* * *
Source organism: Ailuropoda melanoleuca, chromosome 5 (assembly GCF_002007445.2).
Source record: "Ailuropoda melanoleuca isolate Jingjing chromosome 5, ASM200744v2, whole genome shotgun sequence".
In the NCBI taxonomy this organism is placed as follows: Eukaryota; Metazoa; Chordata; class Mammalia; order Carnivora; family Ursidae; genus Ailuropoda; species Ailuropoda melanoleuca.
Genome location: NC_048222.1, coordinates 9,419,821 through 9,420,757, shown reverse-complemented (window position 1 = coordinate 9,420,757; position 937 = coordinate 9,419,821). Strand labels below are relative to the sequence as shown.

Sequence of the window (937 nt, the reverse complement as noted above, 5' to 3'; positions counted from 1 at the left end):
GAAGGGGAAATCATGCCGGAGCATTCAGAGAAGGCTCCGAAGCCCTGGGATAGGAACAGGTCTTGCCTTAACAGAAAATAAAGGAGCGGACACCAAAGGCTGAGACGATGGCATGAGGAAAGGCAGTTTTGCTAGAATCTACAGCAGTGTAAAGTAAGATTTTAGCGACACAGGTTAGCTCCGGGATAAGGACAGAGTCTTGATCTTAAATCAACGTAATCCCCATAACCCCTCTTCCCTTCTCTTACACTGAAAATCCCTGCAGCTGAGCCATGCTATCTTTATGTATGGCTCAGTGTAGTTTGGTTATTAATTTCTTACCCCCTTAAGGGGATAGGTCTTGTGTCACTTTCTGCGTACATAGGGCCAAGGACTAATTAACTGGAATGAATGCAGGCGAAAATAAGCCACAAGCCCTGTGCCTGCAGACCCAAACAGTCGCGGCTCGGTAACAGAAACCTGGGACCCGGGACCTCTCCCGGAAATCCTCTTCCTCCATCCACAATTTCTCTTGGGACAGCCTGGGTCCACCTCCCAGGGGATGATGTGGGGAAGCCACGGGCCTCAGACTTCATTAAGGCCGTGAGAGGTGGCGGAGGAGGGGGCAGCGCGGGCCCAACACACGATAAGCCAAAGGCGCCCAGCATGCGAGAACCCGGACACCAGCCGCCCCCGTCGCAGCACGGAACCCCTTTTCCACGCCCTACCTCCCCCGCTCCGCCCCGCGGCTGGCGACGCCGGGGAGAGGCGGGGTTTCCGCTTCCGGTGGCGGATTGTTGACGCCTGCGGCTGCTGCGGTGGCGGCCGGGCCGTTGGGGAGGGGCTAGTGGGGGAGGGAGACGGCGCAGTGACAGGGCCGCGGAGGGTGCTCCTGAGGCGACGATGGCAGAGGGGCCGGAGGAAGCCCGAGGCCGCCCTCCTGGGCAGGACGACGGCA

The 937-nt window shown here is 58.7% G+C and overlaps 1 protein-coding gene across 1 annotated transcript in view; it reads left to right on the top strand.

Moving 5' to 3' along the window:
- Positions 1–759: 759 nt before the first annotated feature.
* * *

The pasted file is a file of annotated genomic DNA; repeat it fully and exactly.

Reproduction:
Source organism: Ailuropoda melanoleuca, chromosome 5 (assembly GCF_002007445.2).
Source record: "Ailuropoda melanoleuca isolate Jingjing chromosome 5, ASM200744v2, whole genome shotgun sequence".
In the NCBI taxonomy this organism is placed as follows: Eukaryota; Metazoa; Chordata; class Mammalia; order Carnivora; family Ursidae; genus Ailuropoda; species Ailuropoda melanoleuca.
Genome location: NC_048222.1, coordinates 9,419,821 through 9,420,757, shown reverse-complemented (window position 1 = coordinate 9,420,757; position 937 = coordinate 9,419,821). Strand labels below are relative to the sequence as shown.

Sequence of the window (937 nt, the reverse complement as noted above, 5' to 3'; positions counted from 1 at the left end):
GAAGGGGAAATCATGCCGGAGCATTCAGAGAAGGCTCCGAAGCCCTGGGATAGGAACAGGTCTTGCCTTAACAGAAAATAAAGGAGCGGACACCAAAGGCTGAGACGATGGCATGAGGAAAGGCAGTTTTGCTAGAATCTACAGCAGTGTAAAGTAAGATTTTAGCGACACAGGTTAGCTCCGGGATAAGGACAGAGTCTTGATCTTAAATCAACGTAATCCCCATAACCCCTCTTCCCTTCTCTTACACTGAAAATCCCTGCAGCTGAGCCATGCTATCTTTATGTATGGCTCAGTGTAGTTTGGTTATTAATTTCTTACCCCCTTAAGGGGATAGGTCTTGTGTCACTTTCTGCGTACATAGGGCCAAGGACTAATTAACTGGAATGAATGCAGGCGAAAATAAGCCACAAGCCCTGTGCCTGCAGACCCAAACAGTCGCGGCTCGGTAACAGAAACCTGGGACCCGGGACCTCTCCCGGAAATCCTCTTCCTCCATCCACAATTTCTCTTGGGACAGCCTGGGTCCACCTCCCAGGGGATGATGTGGGGAAGCCACGGGCCTCAGACTTCATTAAGGCCGTGAGAGGTGGCGGAGGAGGGGGCAGCGCGGGCCCAACACACGATAAGCCAAAGGCGCCCAGCATGCGAGAACCCGGACACCAGCCGCCCCCGTCGCAGCACGGAACCCCTTTTCCACGCCCTACCTCCCCCGCTCCGCCCCGCGGCTGGCGACGCCGGGGAGAGGCGGGGTTTCCGCTTCCGGTGGCGGATTGTTGACGCCTGCGGCTGCTGCGGTGGCGGCCGGGCCGTTGGGGAGGGGCTAGTGGGGGAGGGAGACGGCGCAGTGACAGGGCCGCGGAGGGTGCTCCTGAGGCGACGATGGCAGAGGGGCCGGAGGAAGCCCGAGGCCGCCCTCCTGGGCAGGACGACGGCA

The 937-nt window shown here is 58.7% G+C and overlaps 1 protein-coding gene across 1 annotated transcript in view; it reads left to right on the top strand.

Moving 5' to 3' along the window:
- Positions 1–759: 759 nt before the first annotated feature.